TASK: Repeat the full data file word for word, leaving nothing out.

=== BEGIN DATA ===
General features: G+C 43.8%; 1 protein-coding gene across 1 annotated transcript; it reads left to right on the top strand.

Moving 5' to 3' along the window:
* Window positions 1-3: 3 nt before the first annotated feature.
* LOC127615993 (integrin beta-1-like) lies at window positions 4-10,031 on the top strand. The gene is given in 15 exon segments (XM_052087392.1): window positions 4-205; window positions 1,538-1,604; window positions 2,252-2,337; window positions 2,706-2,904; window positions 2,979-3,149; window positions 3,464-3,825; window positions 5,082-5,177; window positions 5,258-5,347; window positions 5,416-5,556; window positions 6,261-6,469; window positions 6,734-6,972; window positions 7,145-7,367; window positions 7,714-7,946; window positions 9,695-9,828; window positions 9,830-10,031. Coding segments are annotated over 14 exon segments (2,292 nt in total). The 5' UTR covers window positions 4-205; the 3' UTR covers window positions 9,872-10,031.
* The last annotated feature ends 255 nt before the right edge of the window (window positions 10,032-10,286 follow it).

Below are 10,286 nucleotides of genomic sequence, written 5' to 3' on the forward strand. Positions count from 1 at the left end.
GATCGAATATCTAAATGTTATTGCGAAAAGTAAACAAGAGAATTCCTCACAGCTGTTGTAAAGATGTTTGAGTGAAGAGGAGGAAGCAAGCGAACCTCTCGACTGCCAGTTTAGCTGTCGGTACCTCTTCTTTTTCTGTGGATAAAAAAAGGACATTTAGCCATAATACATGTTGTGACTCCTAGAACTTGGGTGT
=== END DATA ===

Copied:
General features: G+C 43.8%; 1 protein-coding gene across 1 annotated transcript; it reads left to right on the top strand.

Moving 5' to 3' along the window:
* Window positions 1-3: 3 nt before the first annotated feature.
* LOC127615993 (integrin beta-1-like) lies at window positions 4-10,031 on the top strand. The gene is given in 15 exon segments (XM_052087392.1): window positions 4-205; window positions 1,538-1,604; window positions 2,252-2,337; window positions 2,706-2,904; window positions 2,979-3,149; window positions 3,464-3,825; window positions 5,082-5,177; window positions 5,258-5,347; window positions 5,416-5,556; window positions 6,261-6,469; window positions 6,734-6,972; window positions 7,145-7,367; window positions 7,714-7,946; window positions 9,695-9,828; window positions 9,830-10,031. Coding segments are annotated over 14 exon segments (2,292 nt in total). The 5' UTR covers window positions 4-205; the 3' UTR covers window positions 9,872-10,031.
* The last annotated feature ends 255 nt before the right edge of the window (window positions 10,032-10,286 follow it).

Below are 10,286 nucleotides of genomic sequence, written 5' to 3' on the forward strand. Positions count from 1 at the left end.
GATCGAATATCTAAATGTTATTGCGAAAAGTAAACAAGAGAATTCCTCACAGCTGTTGTAAAGATGTTTGAGTGAAGAGGAGGAAGCAAGCGAACCTCTCGACTGCCAGTTTAGCTGTCGGTACCTCTTCTTTTTCTGTGGATAAAAAAAGGACATTTAGCCATAATACATGTTGTGACTCCTAGAACTTGGGTGT